It was a hot day in the sun. The ancestors and I were baking away but at least the humidity was reasonable.
I arrived at Phipps Cemetery (Charlestown/Boston) at 8:45 and sure enough, the gate was unlocked. Entering a cemetery for the first time is always a bit daunting. Especially when all you have are the names of ancestors - no plan for the cemetery or any idea where anyone is buried. So I started at the top of the hill. This seemed to be home for the oldest graves. After 2.5 hours I couldn't find Seth Sweetser (d. 1662) for love nor money. However, down the hill, after much searching, I found Benjamin Sweetser Sr. It is a lovely stone which also states his birthdate in Tring, England and the date he emigrated (1633). He died July 22, 1718 in the 86th year of his age. His stone also states that his son Seth is buried with him. This "uncle"died at age 65 in 1731. I also found Richard Sweetser (another of Benjamin's sons) on the other side of the cemetery as well as one of Seth's Jr.'s daughters. But no Seth Sr. Oh well, an 8 great grandfather find is worth celebrating. Here is a photo of Seth's grave stone I found on another website plus my photo of Benjamin's stone.
From Phipps I drove north to the town of Rowley. Here I was looking for Phineas Dodge and Lucy Nelson Dodge. They are the parents of Rev. William Bradford Dodge who moved from NYC to Milburn, IL in 1850. His farm is where James Bradford Tukey was sent as a boy because of his asthma. The cemetery was next to town hall but pretty big. This time I knew the stones were marble and which row and section they were in but no idea how the numbering system worked. I started at the back. One of the first things I stumbled on was a large monument to the Dodges and the Doles. Sarah Dole married Rev. Wm Bradford Dodge and we have never found her parents. The names on the monument include individuals who could be Sarah's parents, grandparents and great-grandparents. At least it is a place to start looking. While I was taking photos, a man drove up and asked if I was researching Dodges. He too is a Dodge but some very distant cousin. He showed me another Dodge monument with 3 Phineas Dodges mentioned - just not ours. Still, it was good to know there are other relatives shaking the ancestral tree. Finally, 8th row from the front of the cemetery, I found Lucy and Phineas. His stone is particularly worn, but hers is legible.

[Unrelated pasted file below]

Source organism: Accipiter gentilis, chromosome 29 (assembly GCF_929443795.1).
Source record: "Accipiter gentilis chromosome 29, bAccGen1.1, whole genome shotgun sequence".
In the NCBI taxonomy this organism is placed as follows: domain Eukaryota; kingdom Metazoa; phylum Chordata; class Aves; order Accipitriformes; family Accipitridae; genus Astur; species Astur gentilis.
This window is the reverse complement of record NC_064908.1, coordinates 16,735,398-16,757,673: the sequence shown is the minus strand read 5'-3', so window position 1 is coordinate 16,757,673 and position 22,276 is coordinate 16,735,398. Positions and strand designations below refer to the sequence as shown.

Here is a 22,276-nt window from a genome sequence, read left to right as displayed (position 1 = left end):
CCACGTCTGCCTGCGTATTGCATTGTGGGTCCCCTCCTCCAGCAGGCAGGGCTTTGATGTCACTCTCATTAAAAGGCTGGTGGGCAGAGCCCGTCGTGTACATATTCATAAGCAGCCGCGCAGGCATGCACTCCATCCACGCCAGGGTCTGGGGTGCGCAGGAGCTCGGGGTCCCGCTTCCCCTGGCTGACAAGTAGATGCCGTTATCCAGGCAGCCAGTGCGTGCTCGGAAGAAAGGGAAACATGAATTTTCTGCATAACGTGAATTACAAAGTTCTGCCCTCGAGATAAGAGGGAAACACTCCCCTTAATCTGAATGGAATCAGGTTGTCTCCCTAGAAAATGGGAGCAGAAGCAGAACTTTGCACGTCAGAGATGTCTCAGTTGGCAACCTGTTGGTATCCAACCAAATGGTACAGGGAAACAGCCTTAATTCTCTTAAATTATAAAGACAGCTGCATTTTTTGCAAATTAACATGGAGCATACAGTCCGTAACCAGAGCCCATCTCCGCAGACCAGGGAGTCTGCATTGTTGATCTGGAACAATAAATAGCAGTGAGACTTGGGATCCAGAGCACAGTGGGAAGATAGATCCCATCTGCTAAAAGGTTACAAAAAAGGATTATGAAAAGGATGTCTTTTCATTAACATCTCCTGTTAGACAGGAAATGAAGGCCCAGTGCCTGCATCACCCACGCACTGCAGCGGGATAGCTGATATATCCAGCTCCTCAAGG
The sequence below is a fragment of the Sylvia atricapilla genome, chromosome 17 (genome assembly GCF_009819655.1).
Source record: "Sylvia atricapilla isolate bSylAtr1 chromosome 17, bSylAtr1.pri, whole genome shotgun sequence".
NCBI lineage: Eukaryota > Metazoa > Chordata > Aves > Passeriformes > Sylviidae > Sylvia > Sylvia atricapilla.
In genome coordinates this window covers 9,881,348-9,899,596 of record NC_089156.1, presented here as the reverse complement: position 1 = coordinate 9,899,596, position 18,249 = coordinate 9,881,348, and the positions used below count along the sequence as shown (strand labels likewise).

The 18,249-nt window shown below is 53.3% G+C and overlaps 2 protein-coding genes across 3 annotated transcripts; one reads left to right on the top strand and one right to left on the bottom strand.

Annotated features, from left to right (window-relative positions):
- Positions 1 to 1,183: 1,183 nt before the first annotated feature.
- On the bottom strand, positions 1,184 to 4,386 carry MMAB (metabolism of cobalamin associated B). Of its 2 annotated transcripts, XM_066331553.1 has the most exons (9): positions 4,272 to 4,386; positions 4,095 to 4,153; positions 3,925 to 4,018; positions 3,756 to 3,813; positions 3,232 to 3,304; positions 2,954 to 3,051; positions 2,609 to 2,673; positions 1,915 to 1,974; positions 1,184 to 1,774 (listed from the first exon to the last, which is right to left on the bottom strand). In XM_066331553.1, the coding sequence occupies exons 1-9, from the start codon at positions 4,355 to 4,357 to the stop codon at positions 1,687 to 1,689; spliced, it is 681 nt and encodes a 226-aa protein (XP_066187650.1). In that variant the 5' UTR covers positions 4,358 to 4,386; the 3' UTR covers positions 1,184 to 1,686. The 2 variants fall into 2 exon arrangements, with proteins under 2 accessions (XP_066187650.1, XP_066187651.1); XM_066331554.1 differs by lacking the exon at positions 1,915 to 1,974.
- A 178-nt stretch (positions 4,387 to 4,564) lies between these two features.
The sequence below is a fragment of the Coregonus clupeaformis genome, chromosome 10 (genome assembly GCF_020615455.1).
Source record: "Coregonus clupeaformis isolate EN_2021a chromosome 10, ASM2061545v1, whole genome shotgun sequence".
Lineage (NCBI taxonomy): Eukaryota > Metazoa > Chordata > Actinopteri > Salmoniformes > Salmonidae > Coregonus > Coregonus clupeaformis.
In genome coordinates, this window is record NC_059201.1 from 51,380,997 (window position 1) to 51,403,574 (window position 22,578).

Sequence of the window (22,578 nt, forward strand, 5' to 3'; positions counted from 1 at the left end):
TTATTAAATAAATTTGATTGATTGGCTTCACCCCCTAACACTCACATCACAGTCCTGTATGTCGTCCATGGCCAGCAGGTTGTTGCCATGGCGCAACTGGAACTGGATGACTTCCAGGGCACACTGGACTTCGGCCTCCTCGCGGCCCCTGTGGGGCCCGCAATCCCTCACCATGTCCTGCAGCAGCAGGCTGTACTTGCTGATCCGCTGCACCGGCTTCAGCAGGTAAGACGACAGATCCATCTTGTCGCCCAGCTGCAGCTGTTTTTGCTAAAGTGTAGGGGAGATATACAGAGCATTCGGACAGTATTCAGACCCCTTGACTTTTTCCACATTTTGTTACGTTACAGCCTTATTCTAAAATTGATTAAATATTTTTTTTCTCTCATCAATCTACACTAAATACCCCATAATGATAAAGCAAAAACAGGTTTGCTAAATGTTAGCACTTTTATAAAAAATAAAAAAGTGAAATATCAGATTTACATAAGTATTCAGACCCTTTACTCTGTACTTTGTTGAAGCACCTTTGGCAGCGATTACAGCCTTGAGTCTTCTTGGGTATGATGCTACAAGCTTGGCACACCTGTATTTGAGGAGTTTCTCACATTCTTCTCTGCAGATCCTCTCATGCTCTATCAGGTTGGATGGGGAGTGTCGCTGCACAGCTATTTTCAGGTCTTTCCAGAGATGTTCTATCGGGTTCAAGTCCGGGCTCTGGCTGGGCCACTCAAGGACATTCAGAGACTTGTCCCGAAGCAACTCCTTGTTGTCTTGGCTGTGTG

Finally, I made my way to Beverly. I went to the address - no cemetery. I tried a different address using Google AND the GPS - no luck. Finally went in town to the library. They have the cemetery listed - but no address. I headed for the Old Burying Grounds just to see if that might be the place. Tons of Dodges - we are in Dodge country - and Conants - but the graves were "too late" (translated: 18th century and I needed 17th century).
Cousin Doug rescued me by calling and giving me directions to their in town apartment. Right near Tufts, it is the perfect solution for a shorter daily commute. Emily greeted me. She took her GMATs today for grad school and did spectacularly!! Kudos for all her studying - it really paid off. The 3 of us had a nice Mexican dinner before I headed back to the house in Acton. FYI: I did some more research on the missing cemetery and solved the mystery. You have to walk between several houses and the 84 graves are in someone's backyard. YIKES - I'll have to tackle this another day.